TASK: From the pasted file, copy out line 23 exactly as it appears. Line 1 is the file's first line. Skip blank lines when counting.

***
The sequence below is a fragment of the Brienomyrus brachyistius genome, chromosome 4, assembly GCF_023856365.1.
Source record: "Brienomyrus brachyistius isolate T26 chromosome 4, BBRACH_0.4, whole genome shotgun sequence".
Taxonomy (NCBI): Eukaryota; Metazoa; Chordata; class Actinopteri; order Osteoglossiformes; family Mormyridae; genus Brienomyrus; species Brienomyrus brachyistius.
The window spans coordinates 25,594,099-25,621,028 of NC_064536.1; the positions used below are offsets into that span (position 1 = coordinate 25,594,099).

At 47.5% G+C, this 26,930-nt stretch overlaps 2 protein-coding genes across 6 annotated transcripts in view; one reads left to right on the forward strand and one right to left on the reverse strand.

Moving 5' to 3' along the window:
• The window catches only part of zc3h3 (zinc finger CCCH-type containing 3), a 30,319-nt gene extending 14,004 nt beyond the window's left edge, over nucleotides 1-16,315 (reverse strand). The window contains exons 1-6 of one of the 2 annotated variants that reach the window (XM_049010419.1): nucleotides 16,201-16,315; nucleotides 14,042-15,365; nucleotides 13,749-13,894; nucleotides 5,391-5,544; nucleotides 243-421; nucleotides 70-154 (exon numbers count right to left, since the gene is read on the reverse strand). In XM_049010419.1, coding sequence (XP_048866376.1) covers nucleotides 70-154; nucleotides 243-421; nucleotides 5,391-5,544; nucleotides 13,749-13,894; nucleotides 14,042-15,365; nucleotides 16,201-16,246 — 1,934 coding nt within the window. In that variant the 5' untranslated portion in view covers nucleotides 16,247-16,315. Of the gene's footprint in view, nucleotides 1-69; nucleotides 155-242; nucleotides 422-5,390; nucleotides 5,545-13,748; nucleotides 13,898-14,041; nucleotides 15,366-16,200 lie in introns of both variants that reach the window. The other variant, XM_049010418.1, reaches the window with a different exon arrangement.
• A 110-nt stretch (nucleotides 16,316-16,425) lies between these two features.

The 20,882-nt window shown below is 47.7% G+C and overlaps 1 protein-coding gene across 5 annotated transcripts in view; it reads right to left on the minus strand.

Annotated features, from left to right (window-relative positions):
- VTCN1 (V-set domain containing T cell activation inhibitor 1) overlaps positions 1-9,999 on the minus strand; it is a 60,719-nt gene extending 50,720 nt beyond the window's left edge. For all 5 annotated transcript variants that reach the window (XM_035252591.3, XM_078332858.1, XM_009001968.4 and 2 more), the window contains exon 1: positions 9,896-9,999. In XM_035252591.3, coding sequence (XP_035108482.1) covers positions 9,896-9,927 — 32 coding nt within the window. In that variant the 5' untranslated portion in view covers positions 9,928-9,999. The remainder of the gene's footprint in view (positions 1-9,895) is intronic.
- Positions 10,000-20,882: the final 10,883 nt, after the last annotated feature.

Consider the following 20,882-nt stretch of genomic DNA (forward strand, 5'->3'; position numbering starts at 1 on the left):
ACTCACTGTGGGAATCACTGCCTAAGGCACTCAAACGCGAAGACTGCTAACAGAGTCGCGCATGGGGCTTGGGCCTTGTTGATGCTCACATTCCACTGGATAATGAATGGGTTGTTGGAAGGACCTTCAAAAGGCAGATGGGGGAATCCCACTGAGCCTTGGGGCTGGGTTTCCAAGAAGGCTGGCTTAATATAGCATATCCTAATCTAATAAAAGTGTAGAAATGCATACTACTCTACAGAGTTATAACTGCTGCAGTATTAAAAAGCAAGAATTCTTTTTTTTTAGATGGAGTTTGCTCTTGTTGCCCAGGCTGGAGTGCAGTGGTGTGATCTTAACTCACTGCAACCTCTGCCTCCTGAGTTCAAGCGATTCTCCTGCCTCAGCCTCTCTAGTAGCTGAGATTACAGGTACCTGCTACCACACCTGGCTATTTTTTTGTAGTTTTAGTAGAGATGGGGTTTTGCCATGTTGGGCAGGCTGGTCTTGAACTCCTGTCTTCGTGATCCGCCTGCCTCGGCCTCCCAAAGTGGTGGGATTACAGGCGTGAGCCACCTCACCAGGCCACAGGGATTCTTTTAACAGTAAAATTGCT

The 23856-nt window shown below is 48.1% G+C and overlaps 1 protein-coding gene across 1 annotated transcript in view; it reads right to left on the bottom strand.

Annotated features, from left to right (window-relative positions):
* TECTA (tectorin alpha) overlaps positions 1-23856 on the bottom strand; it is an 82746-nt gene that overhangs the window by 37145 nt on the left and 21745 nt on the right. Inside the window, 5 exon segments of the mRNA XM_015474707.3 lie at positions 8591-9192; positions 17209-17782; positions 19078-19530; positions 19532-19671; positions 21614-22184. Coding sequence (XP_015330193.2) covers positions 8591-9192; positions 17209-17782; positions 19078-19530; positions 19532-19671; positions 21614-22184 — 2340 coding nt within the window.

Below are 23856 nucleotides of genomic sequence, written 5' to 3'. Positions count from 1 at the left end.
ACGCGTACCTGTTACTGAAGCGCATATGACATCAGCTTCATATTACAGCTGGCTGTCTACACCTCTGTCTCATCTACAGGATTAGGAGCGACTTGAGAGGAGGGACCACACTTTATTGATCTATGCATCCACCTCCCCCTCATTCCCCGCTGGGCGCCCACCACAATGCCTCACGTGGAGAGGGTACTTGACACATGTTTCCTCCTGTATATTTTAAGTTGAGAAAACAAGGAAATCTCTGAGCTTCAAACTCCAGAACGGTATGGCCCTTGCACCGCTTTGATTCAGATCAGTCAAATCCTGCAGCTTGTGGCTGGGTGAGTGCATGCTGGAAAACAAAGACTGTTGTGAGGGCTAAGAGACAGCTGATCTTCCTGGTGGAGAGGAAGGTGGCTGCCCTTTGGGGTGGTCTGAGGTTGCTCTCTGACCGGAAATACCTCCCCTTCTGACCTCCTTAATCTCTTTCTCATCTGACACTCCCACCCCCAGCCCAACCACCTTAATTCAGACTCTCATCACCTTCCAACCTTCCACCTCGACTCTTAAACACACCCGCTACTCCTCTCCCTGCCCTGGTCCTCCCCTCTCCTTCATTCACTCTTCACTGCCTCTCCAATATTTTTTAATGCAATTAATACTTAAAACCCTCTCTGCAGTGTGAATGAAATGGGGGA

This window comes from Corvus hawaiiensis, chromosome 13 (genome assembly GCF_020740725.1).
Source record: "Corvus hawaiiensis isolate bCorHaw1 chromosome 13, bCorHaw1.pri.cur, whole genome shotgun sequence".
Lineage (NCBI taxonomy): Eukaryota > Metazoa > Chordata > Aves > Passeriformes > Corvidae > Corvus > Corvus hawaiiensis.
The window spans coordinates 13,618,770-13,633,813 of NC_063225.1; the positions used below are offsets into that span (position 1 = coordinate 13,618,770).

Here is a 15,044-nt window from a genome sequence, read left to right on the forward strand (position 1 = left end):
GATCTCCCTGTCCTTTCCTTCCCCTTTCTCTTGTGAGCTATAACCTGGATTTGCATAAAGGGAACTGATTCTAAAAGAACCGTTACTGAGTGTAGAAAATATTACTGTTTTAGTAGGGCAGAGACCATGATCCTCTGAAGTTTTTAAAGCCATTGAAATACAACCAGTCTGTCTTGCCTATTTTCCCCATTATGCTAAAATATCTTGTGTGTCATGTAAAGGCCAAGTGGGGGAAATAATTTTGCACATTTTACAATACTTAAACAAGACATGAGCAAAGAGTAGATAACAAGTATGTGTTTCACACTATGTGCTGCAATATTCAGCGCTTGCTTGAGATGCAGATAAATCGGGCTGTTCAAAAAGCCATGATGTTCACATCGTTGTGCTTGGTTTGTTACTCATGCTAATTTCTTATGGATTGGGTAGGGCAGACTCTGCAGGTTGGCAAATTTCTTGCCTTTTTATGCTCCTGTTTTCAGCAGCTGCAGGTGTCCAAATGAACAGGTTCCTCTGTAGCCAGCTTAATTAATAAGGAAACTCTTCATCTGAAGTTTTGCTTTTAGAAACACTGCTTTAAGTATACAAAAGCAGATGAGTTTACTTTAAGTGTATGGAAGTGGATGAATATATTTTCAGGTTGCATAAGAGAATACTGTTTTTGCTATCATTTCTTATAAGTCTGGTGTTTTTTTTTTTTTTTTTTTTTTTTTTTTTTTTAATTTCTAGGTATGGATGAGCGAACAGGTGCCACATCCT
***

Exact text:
The window spans coordinates 13,618,770-13,633,813 of NC_063225.1; the positions used below are offsets into that span (position 1 = coordinate 13,618,770).